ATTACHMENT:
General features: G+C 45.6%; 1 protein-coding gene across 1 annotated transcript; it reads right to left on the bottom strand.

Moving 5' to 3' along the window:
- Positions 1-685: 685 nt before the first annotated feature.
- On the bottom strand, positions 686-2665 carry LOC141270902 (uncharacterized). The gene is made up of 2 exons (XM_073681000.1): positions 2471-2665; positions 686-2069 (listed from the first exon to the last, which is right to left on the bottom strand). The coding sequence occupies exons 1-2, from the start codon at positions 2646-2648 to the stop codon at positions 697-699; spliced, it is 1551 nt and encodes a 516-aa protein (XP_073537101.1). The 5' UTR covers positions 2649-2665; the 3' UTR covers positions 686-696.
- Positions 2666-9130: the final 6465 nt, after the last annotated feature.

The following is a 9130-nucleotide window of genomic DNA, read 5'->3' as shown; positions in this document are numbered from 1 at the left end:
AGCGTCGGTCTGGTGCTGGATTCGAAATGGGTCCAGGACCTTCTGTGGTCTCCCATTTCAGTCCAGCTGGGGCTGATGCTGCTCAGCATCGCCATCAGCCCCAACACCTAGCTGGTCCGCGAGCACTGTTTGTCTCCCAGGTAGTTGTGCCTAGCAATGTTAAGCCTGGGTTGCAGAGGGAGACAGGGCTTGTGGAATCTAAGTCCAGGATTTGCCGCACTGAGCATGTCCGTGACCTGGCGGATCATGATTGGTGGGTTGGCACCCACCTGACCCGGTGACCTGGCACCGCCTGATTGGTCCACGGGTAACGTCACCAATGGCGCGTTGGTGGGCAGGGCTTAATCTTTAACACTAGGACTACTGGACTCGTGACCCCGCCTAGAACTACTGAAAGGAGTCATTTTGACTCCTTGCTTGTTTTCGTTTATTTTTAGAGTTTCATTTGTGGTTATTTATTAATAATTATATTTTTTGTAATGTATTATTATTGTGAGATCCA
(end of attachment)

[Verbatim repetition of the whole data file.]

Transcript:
General features: G+C 45.6%; 1 protein-coding gene across 1 annotated transcript; it reads right to left on the bottom strand.

Moving 5' to 3' along the window:
- Positions 1-685: 685 nt before the first annotated feature.
- On the bottom strand, positions 686-2665 carry LOC141270902 (uncharacterized). The gene is made up of 2 exons (XM_073681000.1): positions 2471-2665; positions 686-2069 (listed from the first exon to the last, which is right to left on the bottom strand). The coding sequence occupies exons 1-2, from the start codon at positions 2646-2648 to the stop codon at positions 697-699; spliced, it is 1551 nt and encodes a 516-aa protein (XP_073537101.1). The 5' UTR covers positions 2649-2665; the 3' UTR covers positions 686-696.
- Positions 2666-9130: the final 6465 nt, after the last annotated feature.

The following is a 9130-nucleotide window of genomic DNA, read 5'->3' as shown; positions in this document are numbered from 1 at the left end:
AGCGTCGGTCTGGTGCTGGATTCGAAATGGGTCCAGGACCTTCTGTGGTCTCCCATTTCAGTCCAGCTGGGGCTGATGCTGCTCAGCATCGCCATCAGCCCCAACACCTAGCTGGTCCGCGAGCACTGTTTGTCTCCCAGGTAGTTGTGCCTAGCAATGTTAAGCCTGGGTTGCAGAGGGAGACAGGGCTTGTGGAATCTAAGTCCAGGATTTGCCGCACTGAGCATGTCCGTGACCTGGCGGATCATGATTGGTGGGTTGGCACCCACCTGACCCGGTGACCTGGCACCGCCTGATTGGTCCACGGGTAACGTCACCAATGGCGCGTTGGTGGGCAGGGCTTAATCTTTAACACTAGGACTACTGGACTCGTGACCCCGCCTAGAACTACTGAAAGGAGTCATTTTGACTCCTTGCTTGTTTTCGTTTATTTTTAGAGTTTCATTTGTGGTTATTTATTAATAATTATATTTTTTGTAATGTATTATTATTGTGAGATCCA